We beeline through the maze of cubes as long and wide as a football field, and then make our way down the long hallway to the front door There we swipe our ID cards at the infrared scanner, a required task not only when entering, but leaving. Ah, freedom! We head off in James' car to a deli slash liquor store just off the corporate campus. It's on the way to a long stretch of dirt parking areas along the bay, where we like to set up camp with sandwiches and a six-pack.
James and I don't have a whole lot in common. He's not into professional sports or indie bands or mountain biking. Plus, he's a generation older than I am, and gay (one of the many in our division of Ambrosia). But we strike a chord together on two key issues: We both like to party, and we both hate (and I mean hate ) Eileen Branson and our jobs at Ambrosia. Another thing we agree on lately is Fresh Air on NPR, although today Terry Gross's guest is a composer of musicals. James seems rather interested in the program, but I tell him to shut it off.
"But this guy apprenticed under Sondheim," James says.
"Not a Sondheim fan," I reply.
Minutes later, James has finished his vegetarian on wheat and I've put away my hoagie. We're also on our second beers and Jim's lighting up the joint he's brought along. (His turn today; we alternate.)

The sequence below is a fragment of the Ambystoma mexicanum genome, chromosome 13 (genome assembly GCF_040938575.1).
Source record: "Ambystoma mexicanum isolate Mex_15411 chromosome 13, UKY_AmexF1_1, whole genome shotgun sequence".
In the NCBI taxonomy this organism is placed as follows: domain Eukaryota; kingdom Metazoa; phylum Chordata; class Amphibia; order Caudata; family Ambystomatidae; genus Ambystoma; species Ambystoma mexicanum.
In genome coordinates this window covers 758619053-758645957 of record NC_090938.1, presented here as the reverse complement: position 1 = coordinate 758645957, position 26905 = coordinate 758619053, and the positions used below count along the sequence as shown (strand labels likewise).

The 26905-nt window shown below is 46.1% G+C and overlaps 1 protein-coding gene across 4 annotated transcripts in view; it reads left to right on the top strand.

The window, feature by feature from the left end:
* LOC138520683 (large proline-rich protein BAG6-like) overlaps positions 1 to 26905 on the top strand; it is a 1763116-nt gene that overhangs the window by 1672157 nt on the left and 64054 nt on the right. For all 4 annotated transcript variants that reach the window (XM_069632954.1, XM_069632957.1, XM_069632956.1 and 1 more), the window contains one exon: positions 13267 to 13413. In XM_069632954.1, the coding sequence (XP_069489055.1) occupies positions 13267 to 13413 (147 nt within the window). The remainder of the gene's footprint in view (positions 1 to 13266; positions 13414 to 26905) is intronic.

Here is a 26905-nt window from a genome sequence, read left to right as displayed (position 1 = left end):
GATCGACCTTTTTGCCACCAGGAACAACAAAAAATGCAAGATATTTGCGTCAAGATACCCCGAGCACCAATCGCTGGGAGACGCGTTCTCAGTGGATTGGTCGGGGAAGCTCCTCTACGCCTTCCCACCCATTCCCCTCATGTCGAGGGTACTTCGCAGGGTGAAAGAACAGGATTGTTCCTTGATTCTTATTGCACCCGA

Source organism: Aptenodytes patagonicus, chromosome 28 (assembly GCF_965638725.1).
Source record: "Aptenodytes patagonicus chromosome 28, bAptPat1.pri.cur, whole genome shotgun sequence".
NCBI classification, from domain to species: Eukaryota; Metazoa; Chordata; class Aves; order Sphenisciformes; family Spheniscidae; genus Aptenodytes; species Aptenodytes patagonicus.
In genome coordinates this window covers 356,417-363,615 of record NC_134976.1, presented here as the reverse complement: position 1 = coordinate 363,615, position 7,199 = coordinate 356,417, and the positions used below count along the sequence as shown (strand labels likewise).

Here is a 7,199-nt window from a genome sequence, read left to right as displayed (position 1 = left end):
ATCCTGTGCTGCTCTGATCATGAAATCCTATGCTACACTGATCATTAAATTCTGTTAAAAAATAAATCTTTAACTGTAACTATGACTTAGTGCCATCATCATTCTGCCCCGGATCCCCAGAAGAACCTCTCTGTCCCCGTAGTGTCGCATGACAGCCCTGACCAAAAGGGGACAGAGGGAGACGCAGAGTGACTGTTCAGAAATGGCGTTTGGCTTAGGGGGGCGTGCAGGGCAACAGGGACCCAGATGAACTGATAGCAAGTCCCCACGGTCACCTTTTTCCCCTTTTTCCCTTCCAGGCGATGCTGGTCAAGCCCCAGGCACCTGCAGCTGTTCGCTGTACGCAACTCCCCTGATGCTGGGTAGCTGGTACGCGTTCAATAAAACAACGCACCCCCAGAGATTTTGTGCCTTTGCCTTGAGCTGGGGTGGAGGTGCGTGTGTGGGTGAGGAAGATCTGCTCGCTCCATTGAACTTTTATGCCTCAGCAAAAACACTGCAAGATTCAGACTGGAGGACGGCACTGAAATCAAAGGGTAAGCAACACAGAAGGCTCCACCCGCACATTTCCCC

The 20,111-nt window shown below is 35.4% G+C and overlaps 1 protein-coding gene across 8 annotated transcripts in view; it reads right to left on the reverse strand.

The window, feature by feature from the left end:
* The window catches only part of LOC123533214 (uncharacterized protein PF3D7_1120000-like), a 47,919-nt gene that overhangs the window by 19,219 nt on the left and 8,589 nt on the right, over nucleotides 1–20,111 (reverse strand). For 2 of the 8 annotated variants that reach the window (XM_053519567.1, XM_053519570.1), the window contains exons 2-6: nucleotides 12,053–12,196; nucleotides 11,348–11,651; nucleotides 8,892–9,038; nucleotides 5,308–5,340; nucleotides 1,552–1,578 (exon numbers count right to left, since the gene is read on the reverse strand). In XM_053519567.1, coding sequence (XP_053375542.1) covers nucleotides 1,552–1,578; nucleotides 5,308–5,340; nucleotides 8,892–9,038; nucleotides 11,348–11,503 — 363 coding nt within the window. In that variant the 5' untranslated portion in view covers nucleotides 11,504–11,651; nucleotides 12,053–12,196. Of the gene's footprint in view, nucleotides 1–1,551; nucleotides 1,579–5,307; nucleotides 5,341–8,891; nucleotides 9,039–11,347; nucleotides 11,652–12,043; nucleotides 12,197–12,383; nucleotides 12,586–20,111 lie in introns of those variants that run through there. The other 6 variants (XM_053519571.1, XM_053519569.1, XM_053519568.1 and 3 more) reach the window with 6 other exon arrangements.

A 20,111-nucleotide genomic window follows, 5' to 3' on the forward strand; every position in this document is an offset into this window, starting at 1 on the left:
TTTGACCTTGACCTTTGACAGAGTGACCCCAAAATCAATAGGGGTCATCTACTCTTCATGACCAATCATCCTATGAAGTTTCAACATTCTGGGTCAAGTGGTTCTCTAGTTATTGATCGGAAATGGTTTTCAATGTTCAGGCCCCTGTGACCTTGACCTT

"Eileen blew a head gasket this morning monitoring one of my calls," I say.
"I hear yuhhh," James says, sucking back the words along with cannabis smoke deep into his lungs. "Got busted myself this morning, yesterday, too. Been told I'm too 'accommodating' with customers."
"And here you thought you were just doing your job."
"Nothing more, nothing less," James says.
We smoke, and stare through the windshield to watch gulls travel across a breathtakingly blue sky. It's pleasant; I could sit here for hours. But I glance at the clock in the dash, and see it's ten of. My hand reaches for the cooler behind me, one James always keeps on the backseat floor. I raise my eyebrows and widen my eyes. "Time for one more?"